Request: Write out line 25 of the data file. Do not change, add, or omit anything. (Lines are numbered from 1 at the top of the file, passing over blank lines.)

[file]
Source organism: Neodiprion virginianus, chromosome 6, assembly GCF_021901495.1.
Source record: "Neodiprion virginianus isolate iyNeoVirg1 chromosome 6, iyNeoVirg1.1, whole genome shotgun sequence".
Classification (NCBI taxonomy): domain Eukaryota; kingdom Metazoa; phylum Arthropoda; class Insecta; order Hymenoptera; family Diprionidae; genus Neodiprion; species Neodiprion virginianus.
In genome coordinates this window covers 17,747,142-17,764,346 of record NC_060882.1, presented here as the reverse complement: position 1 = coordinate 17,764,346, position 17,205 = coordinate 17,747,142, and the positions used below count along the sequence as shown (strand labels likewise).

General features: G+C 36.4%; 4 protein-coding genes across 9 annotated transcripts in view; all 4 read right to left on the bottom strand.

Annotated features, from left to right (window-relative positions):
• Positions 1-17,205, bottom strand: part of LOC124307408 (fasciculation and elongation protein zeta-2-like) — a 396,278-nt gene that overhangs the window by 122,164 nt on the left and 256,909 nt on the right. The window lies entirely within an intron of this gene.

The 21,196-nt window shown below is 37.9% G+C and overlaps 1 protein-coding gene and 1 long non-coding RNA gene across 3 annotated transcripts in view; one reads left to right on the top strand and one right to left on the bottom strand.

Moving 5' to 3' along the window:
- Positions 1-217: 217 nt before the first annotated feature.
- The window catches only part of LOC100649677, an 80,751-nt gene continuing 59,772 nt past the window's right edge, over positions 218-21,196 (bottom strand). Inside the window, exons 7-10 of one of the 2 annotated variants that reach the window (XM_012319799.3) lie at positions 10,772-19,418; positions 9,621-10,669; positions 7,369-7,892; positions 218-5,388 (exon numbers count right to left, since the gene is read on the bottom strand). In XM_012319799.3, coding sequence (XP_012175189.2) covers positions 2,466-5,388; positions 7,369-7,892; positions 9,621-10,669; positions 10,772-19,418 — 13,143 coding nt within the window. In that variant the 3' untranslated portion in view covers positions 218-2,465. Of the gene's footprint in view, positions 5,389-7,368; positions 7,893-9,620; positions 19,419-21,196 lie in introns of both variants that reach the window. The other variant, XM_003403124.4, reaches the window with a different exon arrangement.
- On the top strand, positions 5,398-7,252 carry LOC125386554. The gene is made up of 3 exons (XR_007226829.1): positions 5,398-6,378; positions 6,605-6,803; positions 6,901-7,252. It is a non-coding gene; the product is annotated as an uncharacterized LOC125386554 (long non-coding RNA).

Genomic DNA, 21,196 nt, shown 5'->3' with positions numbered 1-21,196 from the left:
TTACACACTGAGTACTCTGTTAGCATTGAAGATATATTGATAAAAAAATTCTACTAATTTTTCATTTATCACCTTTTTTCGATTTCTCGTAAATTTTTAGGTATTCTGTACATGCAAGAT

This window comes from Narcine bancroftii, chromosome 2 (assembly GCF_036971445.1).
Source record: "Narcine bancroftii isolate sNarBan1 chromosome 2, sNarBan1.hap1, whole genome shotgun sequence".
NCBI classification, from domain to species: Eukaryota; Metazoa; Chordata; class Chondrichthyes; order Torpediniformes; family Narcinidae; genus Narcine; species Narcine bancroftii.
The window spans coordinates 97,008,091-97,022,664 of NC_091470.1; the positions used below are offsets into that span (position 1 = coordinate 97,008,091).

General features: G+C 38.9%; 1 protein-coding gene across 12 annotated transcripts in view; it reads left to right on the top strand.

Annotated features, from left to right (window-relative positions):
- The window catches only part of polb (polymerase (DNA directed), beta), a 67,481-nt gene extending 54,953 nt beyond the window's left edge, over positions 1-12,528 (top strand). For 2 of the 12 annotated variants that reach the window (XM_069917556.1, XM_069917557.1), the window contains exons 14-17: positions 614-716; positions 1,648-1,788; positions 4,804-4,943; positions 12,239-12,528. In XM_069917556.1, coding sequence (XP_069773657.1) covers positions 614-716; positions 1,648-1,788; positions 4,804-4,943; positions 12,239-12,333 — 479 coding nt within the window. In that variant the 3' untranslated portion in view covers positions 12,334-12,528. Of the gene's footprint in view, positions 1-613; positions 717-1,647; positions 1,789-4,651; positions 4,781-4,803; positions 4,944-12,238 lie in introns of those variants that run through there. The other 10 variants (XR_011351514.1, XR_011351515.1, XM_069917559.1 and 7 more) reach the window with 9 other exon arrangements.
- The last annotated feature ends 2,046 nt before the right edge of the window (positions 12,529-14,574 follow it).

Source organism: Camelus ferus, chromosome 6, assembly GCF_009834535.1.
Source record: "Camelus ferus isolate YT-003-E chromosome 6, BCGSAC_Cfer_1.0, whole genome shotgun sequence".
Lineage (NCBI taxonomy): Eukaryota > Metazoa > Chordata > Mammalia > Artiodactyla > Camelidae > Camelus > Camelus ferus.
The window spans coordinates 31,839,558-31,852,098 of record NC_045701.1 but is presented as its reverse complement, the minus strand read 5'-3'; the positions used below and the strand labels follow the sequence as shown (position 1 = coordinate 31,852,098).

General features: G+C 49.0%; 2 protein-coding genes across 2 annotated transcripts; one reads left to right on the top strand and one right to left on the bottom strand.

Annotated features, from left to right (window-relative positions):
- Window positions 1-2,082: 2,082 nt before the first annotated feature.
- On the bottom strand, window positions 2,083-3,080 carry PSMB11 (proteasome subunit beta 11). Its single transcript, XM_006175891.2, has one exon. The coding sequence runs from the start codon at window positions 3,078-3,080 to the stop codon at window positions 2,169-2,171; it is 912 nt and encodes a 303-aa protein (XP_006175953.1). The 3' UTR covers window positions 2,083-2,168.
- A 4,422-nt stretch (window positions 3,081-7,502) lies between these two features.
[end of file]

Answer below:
Lineage (NCBI taxonomy): Eukaryota > Metazoa > Chordata > Mammalia > Artiodactyla > Camelidae > Camelus > Camelus ferus.